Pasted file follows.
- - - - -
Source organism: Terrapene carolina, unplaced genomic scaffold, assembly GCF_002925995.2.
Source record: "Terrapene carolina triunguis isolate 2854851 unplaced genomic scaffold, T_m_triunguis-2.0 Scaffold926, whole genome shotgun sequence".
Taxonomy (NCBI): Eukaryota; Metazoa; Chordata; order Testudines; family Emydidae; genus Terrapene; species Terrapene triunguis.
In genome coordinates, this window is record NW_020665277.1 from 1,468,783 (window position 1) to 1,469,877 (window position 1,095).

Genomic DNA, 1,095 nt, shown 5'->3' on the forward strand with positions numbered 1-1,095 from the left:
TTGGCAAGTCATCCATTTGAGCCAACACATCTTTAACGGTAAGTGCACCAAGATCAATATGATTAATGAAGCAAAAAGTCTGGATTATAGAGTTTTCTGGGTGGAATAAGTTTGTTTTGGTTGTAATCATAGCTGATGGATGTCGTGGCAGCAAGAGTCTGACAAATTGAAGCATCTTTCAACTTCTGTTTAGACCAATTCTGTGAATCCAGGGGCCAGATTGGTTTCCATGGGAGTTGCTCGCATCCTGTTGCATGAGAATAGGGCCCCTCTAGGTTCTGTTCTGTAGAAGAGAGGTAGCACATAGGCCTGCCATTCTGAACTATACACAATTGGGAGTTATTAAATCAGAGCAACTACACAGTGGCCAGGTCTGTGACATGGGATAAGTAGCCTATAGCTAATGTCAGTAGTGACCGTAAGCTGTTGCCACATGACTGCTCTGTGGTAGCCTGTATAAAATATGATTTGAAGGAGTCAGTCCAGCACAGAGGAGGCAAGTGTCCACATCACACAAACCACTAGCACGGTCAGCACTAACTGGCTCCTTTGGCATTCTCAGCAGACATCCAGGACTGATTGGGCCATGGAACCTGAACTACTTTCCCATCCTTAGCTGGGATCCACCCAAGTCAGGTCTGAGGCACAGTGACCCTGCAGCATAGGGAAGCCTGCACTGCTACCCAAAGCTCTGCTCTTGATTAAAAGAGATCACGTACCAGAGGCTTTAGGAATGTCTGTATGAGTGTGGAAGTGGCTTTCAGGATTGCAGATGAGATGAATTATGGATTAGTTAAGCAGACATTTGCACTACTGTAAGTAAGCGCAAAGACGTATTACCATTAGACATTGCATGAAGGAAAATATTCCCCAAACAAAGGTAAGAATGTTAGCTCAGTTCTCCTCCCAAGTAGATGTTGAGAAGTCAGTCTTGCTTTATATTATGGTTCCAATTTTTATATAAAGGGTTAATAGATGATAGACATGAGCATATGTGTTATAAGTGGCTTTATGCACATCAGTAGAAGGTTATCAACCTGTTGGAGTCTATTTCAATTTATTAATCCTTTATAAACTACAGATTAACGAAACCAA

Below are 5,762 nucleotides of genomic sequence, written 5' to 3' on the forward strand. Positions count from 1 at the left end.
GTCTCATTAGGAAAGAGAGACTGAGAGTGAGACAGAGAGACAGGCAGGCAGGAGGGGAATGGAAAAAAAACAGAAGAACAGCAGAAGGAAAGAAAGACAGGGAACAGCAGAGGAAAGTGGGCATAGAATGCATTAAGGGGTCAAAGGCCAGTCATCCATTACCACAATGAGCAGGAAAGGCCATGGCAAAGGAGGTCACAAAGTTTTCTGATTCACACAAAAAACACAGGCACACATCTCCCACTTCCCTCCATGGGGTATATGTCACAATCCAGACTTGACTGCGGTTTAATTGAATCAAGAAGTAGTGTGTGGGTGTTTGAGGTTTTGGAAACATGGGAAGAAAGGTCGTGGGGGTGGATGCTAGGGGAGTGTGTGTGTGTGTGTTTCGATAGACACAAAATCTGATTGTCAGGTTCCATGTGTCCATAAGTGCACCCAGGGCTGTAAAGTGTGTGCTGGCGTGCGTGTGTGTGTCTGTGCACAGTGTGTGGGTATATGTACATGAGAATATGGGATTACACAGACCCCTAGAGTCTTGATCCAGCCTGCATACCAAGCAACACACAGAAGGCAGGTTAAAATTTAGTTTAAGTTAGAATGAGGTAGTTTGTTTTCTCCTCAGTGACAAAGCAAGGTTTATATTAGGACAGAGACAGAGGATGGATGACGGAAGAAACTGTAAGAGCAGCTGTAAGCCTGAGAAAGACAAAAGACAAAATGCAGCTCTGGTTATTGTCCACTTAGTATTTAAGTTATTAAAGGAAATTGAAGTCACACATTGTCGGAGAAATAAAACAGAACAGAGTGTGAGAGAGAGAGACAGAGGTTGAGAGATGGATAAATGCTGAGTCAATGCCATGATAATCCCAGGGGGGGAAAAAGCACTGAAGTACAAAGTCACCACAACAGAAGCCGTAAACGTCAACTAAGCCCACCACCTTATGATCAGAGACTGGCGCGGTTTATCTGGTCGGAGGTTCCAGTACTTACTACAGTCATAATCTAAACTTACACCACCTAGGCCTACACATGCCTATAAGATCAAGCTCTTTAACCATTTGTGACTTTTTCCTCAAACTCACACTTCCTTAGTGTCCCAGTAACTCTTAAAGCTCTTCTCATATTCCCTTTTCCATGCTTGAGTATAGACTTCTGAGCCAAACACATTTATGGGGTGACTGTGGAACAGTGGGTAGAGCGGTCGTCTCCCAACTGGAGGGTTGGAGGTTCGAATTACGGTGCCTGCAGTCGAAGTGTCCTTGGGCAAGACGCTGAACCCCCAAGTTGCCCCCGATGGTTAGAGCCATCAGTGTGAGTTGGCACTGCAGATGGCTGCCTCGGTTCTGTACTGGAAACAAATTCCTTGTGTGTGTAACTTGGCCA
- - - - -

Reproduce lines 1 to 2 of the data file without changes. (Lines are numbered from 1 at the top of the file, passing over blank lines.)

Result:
Source organism: Terrapene carolina, unplaced genomic scaffold, assembly GCF_002925995.2.
Source record: "Terrapene carolina triunguis isolate 2854851 unplaced genomic scaffold, T_m_triunguis-2.0 Scaffold926, whole genome shotgun sequence".